I appreciate your calm and measured discussion of defense cuts in Mass., but I was expecting you to mention the silver lining behind these cuts.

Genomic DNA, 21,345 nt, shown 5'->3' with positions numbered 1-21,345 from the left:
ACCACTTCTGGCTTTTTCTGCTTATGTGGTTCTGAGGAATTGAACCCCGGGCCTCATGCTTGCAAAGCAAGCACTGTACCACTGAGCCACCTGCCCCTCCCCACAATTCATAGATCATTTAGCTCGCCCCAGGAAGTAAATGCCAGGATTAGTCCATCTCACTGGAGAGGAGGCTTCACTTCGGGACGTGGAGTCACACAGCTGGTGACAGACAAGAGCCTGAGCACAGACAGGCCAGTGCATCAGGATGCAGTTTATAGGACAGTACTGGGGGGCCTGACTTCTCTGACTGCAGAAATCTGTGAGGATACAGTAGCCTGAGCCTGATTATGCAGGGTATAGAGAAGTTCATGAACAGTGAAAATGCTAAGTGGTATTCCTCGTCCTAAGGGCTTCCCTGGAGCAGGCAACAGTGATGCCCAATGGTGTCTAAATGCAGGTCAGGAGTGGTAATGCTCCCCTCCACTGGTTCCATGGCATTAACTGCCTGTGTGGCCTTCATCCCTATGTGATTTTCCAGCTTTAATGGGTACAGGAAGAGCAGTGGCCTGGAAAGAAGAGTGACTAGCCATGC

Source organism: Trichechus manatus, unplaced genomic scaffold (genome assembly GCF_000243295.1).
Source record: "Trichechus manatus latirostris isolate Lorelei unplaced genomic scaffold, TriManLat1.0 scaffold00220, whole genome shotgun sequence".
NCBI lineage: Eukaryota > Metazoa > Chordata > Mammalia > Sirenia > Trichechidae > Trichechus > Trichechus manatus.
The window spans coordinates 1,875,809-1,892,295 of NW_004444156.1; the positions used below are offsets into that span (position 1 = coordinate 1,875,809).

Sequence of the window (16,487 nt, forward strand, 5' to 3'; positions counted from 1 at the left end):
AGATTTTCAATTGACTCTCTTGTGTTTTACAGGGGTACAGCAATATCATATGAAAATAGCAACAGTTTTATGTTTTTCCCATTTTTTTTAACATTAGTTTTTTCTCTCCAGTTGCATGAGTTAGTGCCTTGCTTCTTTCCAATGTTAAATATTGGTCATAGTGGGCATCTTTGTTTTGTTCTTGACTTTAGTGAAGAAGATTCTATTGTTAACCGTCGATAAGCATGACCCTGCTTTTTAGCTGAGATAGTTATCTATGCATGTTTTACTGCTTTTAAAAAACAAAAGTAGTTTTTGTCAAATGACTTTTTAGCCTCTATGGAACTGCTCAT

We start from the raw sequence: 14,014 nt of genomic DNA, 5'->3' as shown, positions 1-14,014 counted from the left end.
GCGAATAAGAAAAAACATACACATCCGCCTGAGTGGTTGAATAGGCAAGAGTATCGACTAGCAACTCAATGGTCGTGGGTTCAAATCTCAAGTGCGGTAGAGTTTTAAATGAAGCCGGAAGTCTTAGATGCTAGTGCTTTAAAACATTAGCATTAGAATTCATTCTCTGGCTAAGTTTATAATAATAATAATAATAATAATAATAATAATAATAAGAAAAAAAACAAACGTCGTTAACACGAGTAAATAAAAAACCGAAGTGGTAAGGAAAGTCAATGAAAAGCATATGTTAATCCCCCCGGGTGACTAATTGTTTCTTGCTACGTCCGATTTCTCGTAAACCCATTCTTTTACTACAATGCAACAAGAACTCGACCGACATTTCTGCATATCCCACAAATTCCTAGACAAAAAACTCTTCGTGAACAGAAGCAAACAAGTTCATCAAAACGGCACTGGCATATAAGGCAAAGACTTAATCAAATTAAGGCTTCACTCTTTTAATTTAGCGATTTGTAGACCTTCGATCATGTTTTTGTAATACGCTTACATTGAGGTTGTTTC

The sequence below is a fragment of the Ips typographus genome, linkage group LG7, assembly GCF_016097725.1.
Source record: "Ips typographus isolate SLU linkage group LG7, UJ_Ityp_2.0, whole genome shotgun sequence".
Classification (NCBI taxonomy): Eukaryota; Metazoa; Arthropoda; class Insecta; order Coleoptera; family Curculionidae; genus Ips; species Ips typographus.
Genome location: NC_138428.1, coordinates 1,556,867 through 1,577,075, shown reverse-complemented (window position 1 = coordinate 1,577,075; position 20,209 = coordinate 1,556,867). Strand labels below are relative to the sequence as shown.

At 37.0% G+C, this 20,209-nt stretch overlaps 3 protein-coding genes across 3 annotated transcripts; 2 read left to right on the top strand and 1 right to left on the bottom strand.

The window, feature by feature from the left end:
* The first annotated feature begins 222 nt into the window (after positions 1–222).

The US is trying to cut the deficit and the less we spend to subsidize defense spending the better chance of reducing the deficit. This always sounds like a good idea unless it comes to our back yard. As Congressman Barney Frank has so courageously stated, our military mission and our budget is much much larger than it has to be for our safety. And many Americans agree that a 25% reduction in unnecessary military programs would still keep us safe and free up money for deficit reduction and/or investments in our domestic infrastructure. I expect you are familiar with the PERI report out of UMASS Amherst that discusses the greater number of jobs that could be created by similar investments in health, green energy, education, and infrastructure as compared to military spending. And in this report they acknowledge that there would be a broader ranger of jobs and less high tech. Hospitals would employ surgeons and janitors. The obstruction to moving the money from the military to non-defense industries is the tradition of the military -industrial- congressional-complex revolving door. If we could just get our politicians to follow the will of the American people and start investing in programs that help people and improve the quality of life, rather than figuring out how to oppress or kill our supposed enemies. And though one could not deny disruption caused by the job losses, I imagine many defense industry workers would be happy to work on high tech solutions that would actually improve quality of life. We need a change of priorities and you are in an excellent position to mention the possible benefits of defense industry cuts, especially if we move the money to domestic needs.